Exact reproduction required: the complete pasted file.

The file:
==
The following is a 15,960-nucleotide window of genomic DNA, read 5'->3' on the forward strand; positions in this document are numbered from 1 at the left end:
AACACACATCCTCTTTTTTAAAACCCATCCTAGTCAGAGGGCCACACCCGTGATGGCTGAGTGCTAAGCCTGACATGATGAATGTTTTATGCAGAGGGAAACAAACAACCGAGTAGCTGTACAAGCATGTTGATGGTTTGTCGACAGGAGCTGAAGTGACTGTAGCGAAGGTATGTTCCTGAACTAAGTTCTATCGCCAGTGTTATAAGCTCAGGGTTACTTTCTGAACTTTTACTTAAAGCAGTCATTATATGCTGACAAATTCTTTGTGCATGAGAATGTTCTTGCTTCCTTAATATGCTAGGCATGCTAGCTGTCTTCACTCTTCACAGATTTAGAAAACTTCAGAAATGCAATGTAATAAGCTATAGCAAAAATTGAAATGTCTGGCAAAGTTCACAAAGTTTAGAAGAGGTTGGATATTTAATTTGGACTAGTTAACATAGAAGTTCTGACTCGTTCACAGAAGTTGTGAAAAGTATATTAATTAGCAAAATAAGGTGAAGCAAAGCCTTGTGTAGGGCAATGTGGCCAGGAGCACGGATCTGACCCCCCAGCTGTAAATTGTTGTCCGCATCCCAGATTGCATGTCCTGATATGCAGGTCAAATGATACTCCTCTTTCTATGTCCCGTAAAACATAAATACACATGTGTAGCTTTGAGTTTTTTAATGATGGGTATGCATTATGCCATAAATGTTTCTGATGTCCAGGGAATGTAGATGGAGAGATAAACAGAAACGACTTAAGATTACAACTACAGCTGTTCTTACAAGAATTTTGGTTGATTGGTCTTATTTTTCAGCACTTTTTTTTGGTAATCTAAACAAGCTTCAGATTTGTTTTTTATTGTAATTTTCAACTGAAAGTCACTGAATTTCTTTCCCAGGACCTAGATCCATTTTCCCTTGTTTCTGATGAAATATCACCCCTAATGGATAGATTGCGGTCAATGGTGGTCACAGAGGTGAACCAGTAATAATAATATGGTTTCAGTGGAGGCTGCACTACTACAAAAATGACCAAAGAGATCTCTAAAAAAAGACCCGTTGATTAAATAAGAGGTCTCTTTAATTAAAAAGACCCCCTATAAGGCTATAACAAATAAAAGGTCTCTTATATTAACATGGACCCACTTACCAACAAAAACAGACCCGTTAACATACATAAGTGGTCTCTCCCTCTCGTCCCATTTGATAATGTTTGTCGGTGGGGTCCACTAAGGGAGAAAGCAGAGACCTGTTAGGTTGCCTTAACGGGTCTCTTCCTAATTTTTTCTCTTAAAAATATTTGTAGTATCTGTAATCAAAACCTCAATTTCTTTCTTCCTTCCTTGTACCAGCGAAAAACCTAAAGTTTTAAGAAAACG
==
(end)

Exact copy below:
The following is a 15,960-nucleotide window of genomic DNA, read 5'->3' on the forward strand; positions in this document are numbered from 1 at the left end:
AACACACATCCTCTTTTTTAAAACCCATCCTAGTCAGAGGGCCACACCCGTGATGGCTGAGTGCTAAGCCTGACATGATGAATGTTTTATGCAGAGGGAAACAAACAACCGAGTAGCTGTACAAGCATGTTGATGGTTTGTCGACAGGAGCTGAAGTGACTGTAGCGAAGGTATGTTCCTGAACTAAGTTCTATCGCCAGTGTTATAAGCTCAGGGTTACTTTCTGAACTTTTACTTAAAGCAGTCATTATATGCTGACAAATTCTTTGTGCATGAGAATGTTCTTGCTTCCTTAATATGCTAGGCATGCTAGCTGTCTTCACTCTTCACAGATTTAGAAAACTTCAGAAATGCAATGTAATAAGCTATAGCAAAAATTGAAATGTCTGGCAAAGTTCACAAAGTTTAGAAGAGGTTGGATATTTAATTTGGACTAGTTAACATAGAAGTTCTGACTCGTTCACAGAAGTTGTGAAAAGTATATTAATTAGCAAAATAAGGTGAAGCAAAGCCTTGTGTAGGGCAATGTGGCCAGGAGCACGGATCTGACCCCCCAGCTGTAAATTGTTGTCCGCATCCCAGATTGCATGTCCTGATATGCAGGTCAAATGATACTCCTCTTTCTATGTCCCGTAAAACATAAATACACATGTGTAGCTTTGAGTTTTTTAATGATGGGTATGCATTATGCCATAAATGTTTCTGATGTCCAGGGAATGTAGATGGAGAGATAAACAGAAACGACTTAAGATTACAACTACAGCTGTTCTTACAAGAATTTTGGTTGATTGGTCTTATTTTTCAGCACTTTTTTTTGGTAATCTAAACAAGCTTCAGATTTGTTTTTTATTGTAATTTTCAACTGAAAGTCACTGAATTTCTTTCCCAGGACCTAGATCCATTTTCCCTTGTTTCTGATGAAATATCACCCCTAATGGATAGATTGCGGTCAATGGTGGTCACAGAGGTGAACCAGTAATAATAATATGGTTTCAGTGGAGGCTGCACTACTACAAAAATGACCAAAGAGATCTCTAAAAAAAGACCCGTTGATTAAATAAGAGGTCTCTTTAATTAAAAAGACCCCCTATAAGGCTATAACAAATAAAAGGTCTCTTATATTAACATGGACCCACTTACCAACAAAAACAGACCCGTTAACATACATAAGTGGTCTCTCCCTCTCGTCCCATTTGATAATGTTTGTCGGTGGGGTCCACTAAGGGAGAAAGCAGAGACCTGTTAGGTTGCCTTAACGGGTCTCTTCCTAATTTTTTCTCTTAAAAATATTTGTAGTATCTGTAATCAAAACCTCAATTTCTTTCTTCCTTCCTTGTACCAGCGAAAAACCTAAAGTTTTAAGAAAACG